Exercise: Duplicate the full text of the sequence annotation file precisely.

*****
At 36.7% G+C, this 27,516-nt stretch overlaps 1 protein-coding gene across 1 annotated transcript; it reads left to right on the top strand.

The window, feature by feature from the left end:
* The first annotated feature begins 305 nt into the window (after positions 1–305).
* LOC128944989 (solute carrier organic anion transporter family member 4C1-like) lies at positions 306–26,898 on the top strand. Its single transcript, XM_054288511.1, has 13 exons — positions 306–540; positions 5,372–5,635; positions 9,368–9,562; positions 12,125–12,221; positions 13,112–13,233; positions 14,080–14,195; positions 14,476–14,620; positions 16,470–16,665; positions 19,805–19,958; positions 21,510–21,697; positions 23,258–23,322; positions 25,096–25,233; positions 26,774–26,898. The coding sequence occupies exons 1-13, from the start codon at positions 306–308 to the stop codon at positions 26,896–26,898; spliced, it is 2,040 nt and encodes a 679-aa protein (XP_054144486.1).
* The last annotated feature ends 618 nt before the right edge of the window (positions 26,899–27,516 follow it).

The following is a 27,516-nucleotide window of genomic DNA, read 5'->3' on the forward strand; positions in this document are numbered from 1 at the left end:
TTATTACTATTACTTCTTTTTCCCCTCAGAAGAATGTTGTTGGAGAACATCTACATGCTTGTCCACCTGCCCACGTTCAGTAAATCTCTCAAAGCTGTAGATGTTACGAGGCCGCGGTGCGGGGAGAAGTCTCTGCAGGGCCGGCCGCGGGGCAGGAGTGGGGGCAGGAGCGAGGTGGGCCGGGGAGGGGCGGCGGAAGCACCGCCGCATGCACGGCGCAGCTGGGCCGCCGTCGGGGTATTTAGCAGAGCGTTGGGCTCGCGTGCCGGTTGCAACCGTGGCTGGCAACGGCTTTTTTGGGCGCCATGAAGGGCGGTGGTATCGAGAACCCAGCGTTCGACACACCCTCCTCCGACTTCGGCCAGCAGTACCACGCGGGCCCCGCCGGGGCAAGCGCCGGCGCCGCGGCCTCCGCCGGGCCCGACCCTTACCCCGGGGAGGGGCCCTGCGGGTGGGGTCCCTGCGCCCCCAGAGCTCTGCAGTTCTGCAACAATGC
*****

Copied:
At 36.7% G+C, this 27,516-nt stretch overlaps 1 protein-coding gene across 1 annotated transcript; it reads left to right on the top strand.

The window, feature by feature from the left end:
* The first annotated feature begins 305 nt into the window (after positions 1–305).
* LOC128944989 (solute carrier organic anion transporter family member 4C1-like) lies at positions 306–26,898 on the top strand. Its single transcript, XM_054288511.1, has 13 exons — positions 306–540; positions 5,372–5,635; positions 9,368–9,562; positions 12,125–12,221; positions 13,112–13,233; positions 14,080–14,195; positions 14,476–14,620; positions 16,470–16,665; positions 19,805–19,958; positions 21,510–21,697; positions 23,258–23,322; positions 25,096–25,233; positions 26,774–26,898. The coding sequence occupies exons 1-13, from the start codon at positions 306–308 to the stop codon at positions 26,896–26,898; spliced, it is 2,040 nt and encodes a 679-aa protein (XP_054144486.1).
* The last annotated feature ends 618 nt before the right edge of the window (positions 26,899–27,516 follow it).

The following is a 27,516-nucleotide window of genomic DNA, read 5'->3' on the forward strand; positions in this document are numbered from 1 at the left end:
TTATTACTATTACTTCTTTTTCCCCTCAGAAGAATGTTGTTGGAGAACATCTACATGCTTGTCCACCTGCCCACGTTCAGTAAATCTCTCAAAGCTGTAGATGTTACGAGGCCGCGGTGCGGGGAGAAGTCTCTGCAGGGCCGGCCGCGGGGCAGGAGTGGGGGCAGGAGCGAGGTGGGCCGGGGAGGGGCGGCGGAAGCACCGCCGCATGCACGGCGCAGCTGGGCCGCCGTCGGGGTATTTAGCAGAGCGTTGGGCTCGCGTGCCGGTTGCAACCGTGGCTGGCAACGGCTTTTTTGGGCGCCATGAAGGGCGGTGGTATCGAGAACCCAGCGTTCGACACACCCTCCTCCGACTTCGGCCAGCAGTACCACGCGGGCCCCGCCGGGGCAAGCGCCGGCGCCGCGGCCTCCGCCGGGCCCGACCCTTACCCCGGGGAGGGGCCCTGCGGGTGGGGTCCCTGCGCCCCCAGAGCTCTGCAGTTCTGCAACAATGC